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Costa Rican American

 

Costa Rican American

Costa Rican American
Total population

140,152[1]
0.05% of the U.S. population (2012)[1]

Location of Costa Rica
Regions with significant populations
New York Metro Area, Greater Los Angeles, South Florida
Languages
American English, Spanish
Religion
Predominantly Roman Catholic, minority Protestant

A Costa Rican American (Spanish: costarrico-americano, norteamericanos de origen costarricense or estadounidenses de origen costarricense) are Americans of Costa Rican descent.

The Costa Rican population at the 2010 Census was 126,418. Costa Ricans are the fourth smallest Hispanic group in the United States and the smallest Central American population.

Costa Rican populations are prominent in the New York Metropolitan Area, especially in North Central New Jersey (Essex County, NJ, Passaic County, NJ, Somerset County, NJ, and Union County, NJ). Additional areas with significant Costa Rican residents include New York City, Suffolk County, NY, and Fairfield County, CT. There are also sizable groups of Costa Ricans in Los Angeles Metro, Miami Metro, and Lincoln County, NC.

Contents

  • History 1
  • Culture 2
  • Demographics 3
    • List of Costa Rican American communities 3.1
    • States 3.2
    • Areas 3.3
    • US communities with largest population of people of Costa Rican ancestry 3.4
    • US communities with high percentages of people of Costa Rican ancestry 3.5
  • List of Costa Rican Americans 4
  • See also 5
  • References 6
  • External links 7

History

There have never been waves of migration from Costa Rica to the United States. The Immigration and Naturalization Service records indicate that very few Costa Ricans have actually tried to enter the country illegally. This is because, unlike other Hispanic groups, they have not been forced to emigrate to the U.S. for political oppression or extreme economic circumstances.

Most Costa Ricans living in the United States have settled in the U.S. for any of the following reasons: they have married American citizens and decided to move to the U.S.; they were raised by their families in the United States; they have been hired to work in the United States after completing a degree from an American university; they have found research opportunities that may not be as readily available in their country, or they have come to various jobs and trades in the United States.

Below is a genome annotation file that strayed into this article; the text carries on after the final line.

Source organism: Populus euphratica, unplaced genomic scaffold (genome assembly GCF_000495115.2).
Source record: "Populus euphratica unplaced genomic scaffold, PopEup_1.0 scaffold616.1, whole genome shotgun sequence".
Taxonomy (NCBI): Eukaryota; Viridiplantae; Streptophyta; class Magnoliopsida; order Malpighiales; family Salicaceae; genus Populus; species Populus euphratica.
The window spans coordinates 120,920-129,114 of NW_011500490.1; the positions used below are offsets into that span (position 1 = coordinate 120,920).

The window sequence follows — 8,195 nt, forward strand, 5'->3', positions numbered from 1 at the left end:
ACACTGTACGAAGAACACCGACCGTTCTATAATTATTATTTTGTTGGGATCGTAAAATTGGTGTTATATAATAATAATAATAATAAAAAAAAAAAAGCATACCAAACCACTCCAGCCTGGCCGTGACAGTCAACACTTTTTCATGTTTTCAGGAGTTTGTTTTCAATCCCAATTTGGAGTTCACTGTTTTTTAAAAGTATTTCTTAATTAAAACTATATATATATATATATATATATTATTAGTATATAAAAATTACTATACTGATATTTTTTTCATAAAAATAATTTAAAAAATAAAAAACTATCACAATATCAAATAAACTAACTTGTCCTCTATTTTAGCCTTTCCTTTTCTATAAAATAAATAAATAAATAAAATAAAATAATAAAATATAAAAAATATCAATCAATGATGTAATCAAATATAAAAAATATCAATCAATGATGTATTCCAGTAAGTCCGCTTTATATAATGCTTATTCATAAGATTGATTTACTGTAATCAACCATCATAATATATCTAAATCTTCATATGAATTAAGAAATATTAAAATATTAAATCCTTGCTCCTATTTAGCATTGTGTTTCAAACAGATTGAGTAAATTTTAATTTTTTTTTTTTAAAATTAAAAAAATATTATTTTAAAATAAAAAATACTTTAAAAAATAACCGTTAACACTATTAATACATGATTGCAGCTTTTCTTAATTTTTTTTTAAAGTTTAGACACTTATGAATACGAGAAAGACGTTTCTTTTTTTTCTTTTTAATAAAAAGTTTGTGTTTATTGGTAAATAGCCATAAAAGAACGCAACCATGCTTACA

Since 1931 only 57,661 Costa Ricans have immigrated to the United States. Hence, the number of Costa Rican emigrants has been increasing very slowly. This is a very different from the pattern of emigration from most other Central American countries. In fact, the other two countries in this region that have a continuously slow rate of emigration are Belize and Panama.[2]

Culture

Costa Ricans tend to either blend in the English-speaking population or form working and friendly relationships with other Hispanics, celebrating with them when the occasion arises. Most of Costa Rican Americans maintain their heritage, but they also tend to integrate and adjust to their environment quickly, especially if they want to join a church or if they have children in the public school system. If both parents speak Spanish, chances are that the children will be raised bilingually.[2]

However, if only one parent speaks Spanish, the children will usually grow up speaking only English. Since Costa Ricans did not suffer ethnic persecution during the colonial period, nor did they have a violent war of independence, they are not as self-conscious about their ethnicity as other Hispanic groups. Therefore, they usually acculturate and assimilate rather rapidly.[2]

Demographics

The most of Costa Ricans that live in United States live in California, Florida, Texas, and the New York City / New Jersey area. The areas with the largest Costa Rican populations, in according to the latter reports, are: Los Angeles and its surrounding areas (23,625), New York City area (including parts of Connecticut, New Jersey, and Long Island (12,985)), Miami and surrounding areas (in the Hialeah) and in Fort Lauderdale) (9,987) and in the Houston and Galveston area of Texas (2,534).